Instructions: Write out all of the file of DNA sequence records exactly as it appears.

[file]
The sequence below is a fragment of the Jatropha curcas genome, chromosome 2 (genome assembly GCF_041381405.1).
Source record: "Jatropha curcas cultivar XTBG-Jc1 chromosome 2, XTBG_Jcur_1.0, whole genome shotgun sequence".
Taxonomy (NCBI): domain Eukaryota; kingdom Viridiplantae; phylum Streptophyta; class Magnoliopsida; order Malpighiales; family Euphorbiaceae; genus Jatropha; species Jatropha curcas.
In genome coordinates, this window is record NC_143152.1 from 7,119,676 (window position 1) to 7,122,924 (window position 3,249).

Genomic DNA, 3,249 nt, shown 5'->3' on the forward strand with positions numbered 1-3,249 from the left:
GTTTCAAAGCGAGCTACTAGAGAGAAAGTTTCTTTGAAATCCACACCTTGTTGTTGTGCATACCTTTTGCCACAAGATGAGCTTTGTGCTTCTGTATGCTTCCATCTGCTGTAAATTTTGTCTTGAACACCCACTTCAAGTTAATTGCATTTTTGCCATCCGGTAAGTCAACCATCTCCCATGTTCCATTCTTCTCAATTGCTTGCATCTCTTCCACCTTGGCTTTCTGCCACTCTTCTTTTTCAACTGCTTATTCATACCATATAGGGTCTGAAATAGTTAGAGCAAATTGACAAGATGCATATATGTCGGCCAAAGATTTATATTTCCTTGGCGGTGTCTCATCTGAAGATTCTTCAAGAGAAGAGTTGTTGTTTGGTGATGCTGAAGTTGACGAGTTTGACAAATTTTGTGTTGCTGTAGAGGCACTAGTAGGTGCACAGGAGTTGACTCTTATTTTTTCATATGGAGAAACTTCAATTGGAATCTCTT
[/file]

The sequence below is a fragment of the Jatropha curcas genome, chromosome 2 (genome assembly GCF_041381405.1).
Source record: "Jatropha curcas cultivar XTBG-Jc1 chromosome 2, XTBG_Jcur_1.0, whole genome shotgun sequence".
Taxonomy (NCBI): domain Eukaryota; kingdom Viridiplantae; phylum Streptophyta; class Magnoliopsida; order Malpighiales; family Euphorbiaceae; genus Jatropha; species Jatropha curcas.
In genome coordinates, this window is record NC_143152.1 from 7,119,676 (window position 1) to 7,122,924 (window position 3,249).

Genomic DNA, 3,249 nt, shown 5'->3' on the forward strand with positions numbered 1-3,249 from the left:
GTTTCAAAGCGAGCTACTAGAGAGAAAGTTTCTTTGAAATCCACACCTTGTTGTTGTGCATACCTTTTGCCACAAGATGAGCTTTGTGCTTCTGTATGCTTCCATCTGCTGTAAATTTTGTCTTGAACACCCACTTCAAGTTAATTGCATTTTTGCCATCCGGTAAGTCAACCATCTCCCATGTTCCATTCTTCTCAATTGCTTGCATCTCTTCCACCTTGGCTTTCTGCCACTCTTCTTTTTCAACTGCTTATTCATACCATATAGGGTCTGAAATAGTTAGAGCAAATTGACAAGATGCATATATGTCGGCCAAAGATTTATATTTCCTTGGCGGTGTCTCATCTGAAGATTCTTCAAGAGAAGAGTTGTTGTTTGGTGATGCTGAAGTTGACGAGTTTGACAAATTTTGTGTTGCTGTAGAGGCACTAGTAGGTGCACAGGAGTTGACTCTTATTTTTTCATATGGAGAAACTTCAATTGGAATCTCTT